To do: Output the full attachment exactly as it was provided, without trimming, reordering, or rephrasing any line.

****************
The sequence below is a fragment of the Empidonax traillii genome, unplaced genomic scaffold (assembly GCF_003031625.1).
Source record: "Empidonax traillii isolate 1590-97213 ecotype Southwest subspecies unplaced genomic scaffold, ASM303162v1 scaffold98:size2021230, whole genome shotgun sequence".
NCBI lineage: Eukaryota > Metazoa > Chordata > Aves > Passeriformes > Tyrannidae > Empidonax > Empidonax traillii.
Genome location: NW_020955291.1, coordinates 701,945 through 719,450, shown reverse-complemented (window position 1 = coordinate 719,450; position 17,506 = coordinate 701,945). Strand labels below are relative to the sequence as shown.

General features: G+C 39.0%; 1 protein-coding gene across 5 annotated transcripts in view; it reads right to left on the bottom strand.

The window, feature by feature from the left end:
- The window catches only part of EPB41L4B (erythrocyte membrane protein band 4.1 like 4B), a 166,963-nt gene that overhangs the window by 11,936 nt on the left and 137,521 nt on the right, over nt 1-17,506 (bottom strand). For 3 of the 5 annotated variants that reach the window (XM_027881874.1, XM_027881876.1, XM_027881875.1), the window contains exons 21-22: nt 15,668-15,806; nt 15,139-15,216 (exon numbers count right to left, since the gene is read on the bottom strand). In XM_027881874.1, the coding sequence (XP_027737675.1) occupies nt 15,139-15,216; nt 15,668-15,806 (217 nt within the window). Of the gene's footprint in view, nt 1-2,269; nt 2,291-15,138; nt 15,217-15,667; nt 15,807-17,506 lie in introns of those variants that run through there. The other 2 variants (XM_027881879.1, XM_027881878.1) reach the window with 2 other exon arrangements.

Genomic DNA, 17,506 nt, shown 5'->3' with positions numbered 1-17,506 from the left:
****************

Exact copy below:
The sequence below is a fragment of the Empidonax traillii genome, unplaced genomic scaffold (assembly GCF_003031625.1).
Source record: "Empidonax traillii isolate 1590-97213 ecotype Southwest subspecies unplaced genomic scaffold, ASM303162v1 scaffold98:size2021230, whole genome shotgun sequence".
NCBI lineage: Eukaryota > Metazoa > Chordata > Aves > Passeriformes > Tyrannidae > Empidonax > Empidonax traillii.
Genome location: NW_020955291.1, coordinates 701,945 through 719,450, shown reverse-complemented (window position 1 = coordinate 719,450; position 17,506 = coordinate 701,945). Strand labels below are relative to the sequence as shown.

General features: G+C 39.0%; 1 protein-coding gene across 5 annotated transcripts in view; it reads right to left on the bottom strand.

The window, feature by feature from the left end:
- The window catches only part of EPB41L4B (erythrocyte membrane protein band 4.1 like 4B), a 166,963-nt gene that overhangs the window by 11,936 nt on the left and 137,521 nt on the right, over nt 1-17,506 (bottom strand). For 3 of the 5 annotated variants that reach the window (XM_027881874.1, XM_027881876.1, XM_027881875.1), the window contains exons 21-22: nt 15,668-15,806; nt 15,139-15,216 (exon numbers count right to left, since the gene is read on the bottom strand). In XM_027881874.1, the coding sequence (XP_027737675.1) occupies nt 15,139-15,216; nt 15,668-15,806 (217 nt within the window). Of the gene's footprint in view, nt 1-2,269; nt 2,291-15,138; nt 15,217-15,667; nt 15,807-17,506 lie in introns of those variants that run through there. The other 2 variants (XM_027881879.1, XM_027881878.1) reach the window with 2 other exon arrangements.

Genomic DNA, 17,506 nt, shown 5'->3' with positions numbered 1-17,506 from the left: